"Nothing", used as a pronoun subject, denotes the absence of a something or particular thing that one might expect or desire to be present ("We found nothing," "Nothing was there") or the inactivity of a thing or things that are usually or could be active ("Nothing moved," "Nothing happened"). As a predicate or complement "nothing" denotes the absence of meaning, value, worth, relevance, standing, or significance ("It is a tale/ Told by an idiot, full of sound and fury,/ Signifying nothing"; "The affair meant nothing"; "I'm nothing in their eyes"). "Nothingness" is a philosophical term that denotes the general state of nonexistence, sometimes reified as a domain or dimension into which things pass when they cease to exist or out of which they may come to exist, e.g., God is understood to have created the universe ex nihilo, "out of nothing."

Olive-spotted hummingbird

The olive-spotted hummingbird or "Colibrí olivipunteado" (Leucippus chlorocercus) is a species of hummingbird in the family Trochilidae. It is found in western Brazil, Ecuador, Peru and far southeastern Colombia.

Its natural habitat is subtropical or tropical moist shrubland.

Pluralist school

The Pluralist school was a school of pre-Socratic philosophers who attempted to reconcile Parmenides' rejection of change with the apparently changing world of sense experience. The school consisted of Anaxagoras, Archelaus, and Empedocles. It can also be said to have included the Atomists, Leucippus and Democritus. The Pluralists rejected the idea that the diversity of nature can be reduced to a single principle (monism). Anaxagoras posited that nature contained an innumerable number of principles, while Empedocles reduced nature to four elements (fire, air, earth, and water) which could not be reduced to one another and which would be sufficient to explain change and diversity.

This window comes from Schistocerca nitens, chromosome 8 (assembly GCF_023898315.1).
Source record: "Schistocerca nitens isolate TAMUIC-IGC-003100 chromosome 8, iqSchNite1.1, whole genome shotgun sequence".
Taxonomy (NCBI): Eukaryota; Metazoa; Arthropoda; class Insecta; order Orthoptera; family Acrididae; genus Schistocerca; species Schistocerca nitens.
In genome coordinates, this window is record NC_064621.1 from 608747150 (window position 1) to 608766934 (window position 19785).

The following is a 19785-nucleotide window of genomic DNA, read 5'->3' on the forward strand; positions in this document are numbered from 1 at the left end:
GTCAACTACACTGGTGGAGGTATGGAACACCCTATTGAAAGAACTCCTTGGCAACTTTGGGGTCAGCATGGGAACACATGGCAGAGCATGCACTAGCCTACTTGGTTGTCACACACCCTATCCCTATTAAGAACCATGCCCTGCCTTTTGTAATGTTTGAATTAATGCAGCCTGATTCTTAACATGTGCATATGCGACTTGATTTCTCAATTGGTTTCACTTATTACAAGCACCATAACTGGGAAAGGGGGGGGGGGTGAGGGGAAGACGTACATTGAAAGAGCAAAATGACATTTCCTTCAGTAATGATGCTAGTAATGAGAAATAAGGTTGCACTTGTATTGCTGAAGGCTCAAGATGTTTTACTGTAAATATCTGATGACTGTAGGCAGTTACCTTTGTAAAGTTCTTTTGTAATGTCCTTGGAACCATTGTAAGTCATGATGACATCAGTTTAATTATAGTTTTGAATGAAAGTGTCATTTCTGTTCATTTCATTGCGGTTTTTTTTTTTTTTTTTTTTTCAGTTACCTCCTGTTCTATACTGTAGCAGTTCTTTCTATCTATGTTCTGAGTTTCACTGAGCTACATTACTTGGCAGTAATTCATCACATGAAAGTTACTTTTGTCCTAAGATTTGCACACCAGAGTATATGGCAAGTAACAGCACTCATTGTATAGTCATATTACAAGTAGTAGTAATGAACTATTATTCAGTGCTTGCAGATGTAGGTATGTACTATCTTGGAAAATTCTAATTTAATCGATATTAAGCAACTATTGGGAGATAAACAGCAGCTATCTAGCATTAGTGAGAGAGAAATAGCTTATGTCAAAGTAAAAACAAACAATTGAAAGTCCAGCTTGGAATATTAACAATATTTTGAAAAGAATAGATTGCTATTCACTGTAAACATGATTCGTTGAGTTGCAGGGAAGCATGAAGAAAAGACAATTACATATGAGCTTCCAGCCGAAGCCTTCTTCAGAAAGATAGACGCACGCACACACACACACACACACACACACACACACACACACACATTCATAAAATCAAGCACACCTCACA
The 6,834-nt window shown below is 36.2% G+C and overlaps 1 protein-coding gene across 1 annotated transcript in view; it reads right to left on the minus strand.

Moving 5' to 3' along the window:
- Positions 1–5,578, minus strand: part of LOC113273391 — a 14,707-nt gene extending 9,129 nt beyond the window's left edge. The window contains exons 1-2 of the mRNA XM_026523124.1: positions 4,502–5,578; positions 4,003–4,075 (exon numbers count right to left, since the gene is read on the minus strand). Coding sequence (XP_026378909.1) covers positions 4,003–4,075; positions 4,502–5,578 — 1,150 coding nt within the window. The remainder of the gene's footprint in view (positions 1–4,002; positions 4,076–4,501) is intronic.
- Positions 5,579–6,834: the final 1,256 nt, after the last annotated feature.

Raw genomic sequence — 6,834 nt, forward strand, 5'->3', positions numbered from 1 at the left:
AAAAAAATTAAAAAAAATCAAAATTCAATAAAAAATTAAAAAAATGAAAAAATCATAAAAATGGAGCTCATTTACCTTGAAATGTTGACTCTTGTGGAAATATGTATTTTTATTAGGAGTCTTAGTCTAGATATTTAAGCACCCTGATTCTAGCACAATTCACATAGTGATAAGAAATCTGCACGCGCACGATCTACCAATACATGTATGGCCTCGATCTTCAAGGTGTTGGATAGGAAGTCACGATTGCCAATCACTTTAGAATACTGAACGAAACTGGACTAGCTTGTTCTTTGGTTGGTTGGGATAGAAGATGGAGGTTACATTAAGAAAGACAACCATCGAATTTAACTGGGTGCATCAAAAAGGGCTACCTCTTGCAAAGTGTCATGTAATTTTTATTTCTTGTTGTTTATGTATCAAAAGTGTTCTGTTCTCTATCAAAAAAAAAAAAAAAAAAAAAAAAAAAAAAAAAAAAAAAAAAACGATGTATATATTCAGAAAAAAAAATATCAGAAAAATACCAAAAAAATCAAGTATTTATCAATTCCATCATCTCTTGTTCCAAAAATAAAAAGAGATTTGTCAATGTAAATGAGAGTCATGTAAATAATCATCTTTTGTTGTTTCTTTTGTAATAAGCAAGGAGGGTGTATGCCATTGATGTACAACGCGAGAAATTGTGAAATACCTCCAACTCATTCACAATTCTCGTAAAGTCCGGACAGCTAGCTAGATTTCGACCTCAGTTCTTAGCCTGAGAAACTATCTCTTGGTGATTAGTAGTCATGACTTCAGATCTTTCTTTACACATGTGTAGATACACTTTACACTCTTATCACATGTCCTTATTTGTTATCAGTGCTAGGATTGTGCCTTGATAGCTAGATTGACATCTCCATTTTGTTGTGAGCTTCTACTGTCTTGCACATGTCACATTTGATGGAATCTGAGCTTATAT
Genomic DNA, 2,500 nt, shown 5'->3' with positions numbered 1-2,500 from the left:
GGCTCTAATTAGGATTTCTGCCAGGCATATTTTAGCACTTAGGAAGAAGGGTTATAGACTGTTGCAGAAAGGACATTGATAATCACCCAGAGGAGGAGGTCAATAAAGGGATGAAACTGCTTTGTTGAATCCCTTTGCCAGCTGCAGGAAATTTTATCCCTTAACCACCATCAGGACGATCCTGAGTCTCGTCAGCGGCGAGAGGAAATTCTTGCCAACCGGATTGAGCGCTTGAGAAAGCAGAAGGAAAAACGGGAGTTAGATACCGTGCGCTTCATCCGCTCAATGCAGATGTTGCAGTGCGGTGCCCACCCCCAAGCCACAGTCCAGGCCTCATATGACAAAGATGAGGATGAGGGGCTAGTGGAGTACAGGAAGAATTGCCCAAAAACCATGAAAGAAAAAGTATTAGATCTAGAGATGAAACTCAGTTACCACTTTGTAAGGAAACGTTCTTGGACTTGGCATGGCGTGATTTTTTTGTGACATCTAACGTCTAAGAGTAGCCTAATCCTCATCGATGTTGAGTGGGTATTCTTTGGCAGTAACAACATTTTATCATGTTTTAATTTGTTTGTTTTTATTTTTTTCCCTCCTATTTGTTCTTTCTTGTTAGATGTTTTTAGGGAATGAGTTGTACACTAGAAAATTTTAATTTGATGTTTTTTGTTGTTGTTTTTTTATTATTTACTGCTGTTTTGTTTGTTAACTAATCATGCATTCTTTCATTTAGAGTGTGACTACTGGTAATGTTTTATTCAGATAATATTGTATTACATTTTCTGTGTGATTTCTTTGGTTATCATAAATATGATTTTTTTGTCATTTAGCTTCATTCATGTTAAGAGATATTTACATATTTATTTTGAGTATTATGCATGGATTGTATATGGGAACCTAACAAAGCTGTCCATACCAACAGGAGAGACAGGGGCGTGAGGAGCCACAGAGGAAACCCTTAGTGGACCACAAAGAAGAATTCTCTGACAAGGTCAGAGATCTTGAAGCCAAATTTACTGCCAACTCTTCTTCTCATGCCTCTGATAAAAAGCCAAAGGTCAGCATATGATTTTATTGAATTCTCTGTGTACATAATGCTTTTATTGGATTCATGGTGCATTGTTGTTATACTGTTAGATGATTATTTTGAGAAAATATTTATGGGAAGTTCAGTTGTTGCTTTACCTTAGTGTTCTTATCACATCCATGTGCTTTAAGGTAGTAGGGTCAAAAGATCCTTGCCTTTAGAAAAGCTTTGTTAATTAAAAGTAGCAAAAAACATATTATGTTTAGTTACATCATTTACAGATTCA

School of Abdera

The School of Abdera (or the Abderites) was a Pre-Socratic school of thought, founded in Abdera, Thrace around 440 to 430 BC. Its proponents, Leucippus and Democritus, were the earliest atomists. Leucippus is believed to be the founder, and was born at either Abdera or Miletus. Democritus, his student, was native to Abdera. Metrodorus of Chios and Anaxarchus of Abdera were also members, the latter being the teacher of Pyrrho who eventually came to lead the school and later founded Pyrrhonism.

Spot-throated hummingbird

The spot-throated hummingbird (Leucippus taczanowskii) is a species of hummingbird in the family Trochilidae. It is found in northern Peru, with uncorroborated sightings from extreme south Ecuador.

Its natural habitats are subtropical or tropical dry forest and subtropical or tropical dry shrubland.

The Rape of the Daughters of Leucippus

The Rape of the Daughters of Leucippus is a 1618 painting by Peter Paul Rubens. It is now on show in the Alte Pinakothek in Munich.


Trochilinae is a subfamily of the hummingbird family (Trochilidae). Members of the subfamily Trochilinae are sometimes called typical hummingbirds. They typically display iridescent plumage in metallic reds, oranges, greens and/or blues. Strong sexual dimorphism in plumage and size is evident in many species.

Tumbes hummingbird

The Tumbes hummingbird (Leucippus baeri) is a species of hummingbird in the family Trochilidae. It is found in Ecuador and Peru.

Its natural habitats are subtropical or tropical dry forest and subtropical or tropical dry shrubland.

White-bellied hummingbird

The white-bellied hummingbird (Amazilia chionogaster) is a species of hummingbird in the family Trochilidae. It is found at forest edge, woodland, scrub and gardens in the Andes, ranging from northern Peru south through Bolivia to north-western Argentina. There are also lowland populations in Santa Cruz, Bolivia, and Mato Grosso, Brazil. It is generally fairly common.